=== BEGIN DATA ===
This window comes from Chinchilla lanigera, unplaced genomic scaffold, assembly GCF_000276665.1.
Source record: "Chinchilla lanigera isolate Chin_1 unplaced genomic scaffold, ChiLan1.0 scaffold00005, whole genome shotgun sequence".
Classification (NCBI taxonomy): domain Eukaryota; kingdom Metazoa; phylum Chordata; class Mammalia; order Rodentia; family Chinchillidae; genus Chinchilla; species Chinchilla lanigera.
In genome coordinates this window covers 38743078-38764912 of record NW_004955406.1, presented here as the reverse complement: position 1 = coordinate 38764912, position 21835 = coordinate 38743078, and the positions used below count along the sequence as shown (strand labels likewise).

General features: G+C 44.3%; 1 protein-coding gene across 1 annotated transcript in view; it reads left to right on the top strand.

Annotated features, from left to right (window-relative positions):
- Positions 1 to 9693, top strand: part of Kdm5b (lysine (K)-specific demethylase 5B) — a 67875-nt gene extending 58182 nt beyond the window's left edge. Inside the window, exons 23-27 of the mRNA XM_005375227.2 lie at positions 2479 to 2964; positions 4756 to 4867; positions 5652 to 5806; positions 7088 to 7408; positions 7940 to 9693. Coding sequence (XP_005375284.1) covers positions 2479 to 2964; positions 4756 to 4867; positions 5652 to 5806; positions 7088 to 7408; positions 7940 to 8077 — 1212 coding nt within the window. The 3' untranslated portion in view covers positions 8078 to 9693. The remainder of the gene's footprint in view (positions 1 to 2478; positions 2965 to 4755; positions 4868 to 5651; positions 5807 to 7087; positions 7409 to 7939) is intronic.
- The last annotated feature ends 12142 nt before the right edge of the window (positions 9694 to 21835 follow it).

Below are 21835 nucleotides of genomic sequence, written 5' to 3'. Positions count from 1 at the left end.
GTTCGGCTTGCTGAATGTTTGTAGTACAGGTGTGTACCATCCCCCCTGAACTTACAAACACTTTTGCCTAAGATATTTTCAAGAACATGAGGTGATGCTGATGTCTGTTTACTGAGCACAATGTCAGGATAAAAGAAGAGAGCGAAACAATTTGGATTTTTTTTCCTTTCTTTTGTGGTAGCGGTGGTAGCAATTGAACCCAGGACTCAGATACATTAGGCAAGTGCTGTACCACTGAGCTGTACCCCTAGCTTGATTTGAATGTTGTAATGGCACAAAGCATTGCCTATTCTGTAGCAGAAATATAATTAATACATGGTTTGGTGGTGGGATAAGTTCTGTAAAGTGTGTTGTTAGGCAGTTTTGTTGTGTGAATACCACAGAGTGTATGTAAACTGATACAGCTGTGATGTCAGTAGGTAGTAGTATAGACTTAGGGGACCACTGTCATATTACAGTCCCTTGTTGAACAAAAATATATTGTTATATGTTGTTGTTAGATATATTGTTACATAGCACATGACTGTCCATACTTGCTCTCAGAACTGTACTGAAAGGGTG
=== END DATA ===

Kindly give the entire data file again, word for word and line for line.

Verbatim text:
This window comes from Chinchilla lanigera, unplaced genomic scaffold, assembly GCF_000276665.1.
Source record: "Chinchilla lanigera isolate Chin_1 unplaced genomic scaffold, ChiLan1.0 scaffold00005, whole genome shotgun sequence".
Classification (NCBI taxonomy): domain Eukaryota; kingdom Metazoa; phylum Chordata; class Mammalia; order Rodentia; family Chinchillidae; genus Chinchilla; species Chinchilla lanigera.
In genome coordinates this window covers 38743078-38764912 of record NW_004955406.1, presented here as the reverse complement: position 1 = coordinate 38764912, position 21835 = coordinate 38743078, and the positions used below count along the sequence as shown (strand labels likewise).

General features: G+C 44.3%; 1 protein-coding gene across 1 annotated transcript in view; it reads left to right on the top strand.

Annotated features, from left to right (window-relative positions):
- Positions 1 to 9693, top strand: part of Kdm5b (lysine (K)-specific demethylase 5B) — a 67875-nt gene extending 58182 nt beyond the window's left edge. Inside the window, exons 23-27 of the mRNA XM_005375227.2 lie at positions 2479 to 2964; positions 4756 to 4867; positions 5652 to 5806; positions 7088 to 7408; positions 7940 to 9693. Coding sequence (XP_005375284.1) covers positions 2479 to 2964; positions 4756 to 4867; positions 5652 to 5806; positions 7088 to 7408; positions 7940 to 8077 — 1212 coding nt within the window. The 3' untranslated portion in view covers positions 8078 to 9693. The remainder of the gene's footprint in view (positions 1 to 2478; positions 2965 to 4755; positions 4868 to 5651; positions 5807 to 7087; positions 7409 to 7939) is intronic.
- The last annotated feature ends 12142 nt before the right edge of the window (positions 9694 to 21835 follow it).

Below are 21835 nucleotides of genomic sequence, written 5' to 3'. Positions count from 1 at the left end.
GTTCGGCTTGCTGAATGTTTGTAGTACAGGTGTGTACCATCCCCCCTGAACTTACAAACACTTTTGCCTAAGATATTTTCAAGAACATGAGGTGATGCTGATGTCTGTTTACTGAGCACAATGTCAGGATAAAAGAAGAGAGCGAAACAATTTGGATTTTTTTTCCTTTCTTTTGTGGTAGCGGTGGTAGCAATTGAACCCAGGACTCAGATACATTAGGCAAGTGCTGTACCACTGAGCTGTACCCCTAGCTTGATTTGAATGTTGTAATGGCACAAAGCATTGCCTATTCTGTAGCAGAAATATAATTAATACATGGTTTGGTGGTGGGATAAGTTCTGTAAAGTGTGTTGTTAGGCAGTTTTGTTGTGTGAATACCACAGAGTGTATGTAAACTGATACAGCTGTGATGTCAGTAGGTAGTAGTATAGACTTAGGGGACCACTGTCATATTACAGTCCCTTGTTGAACAAAAATATATTGTTATATGTTGTTGTTAGATATATTGTTACATAGCACATGACTGTCCATACTTGCTCTCAGAACTGTACTGAAAGGGTG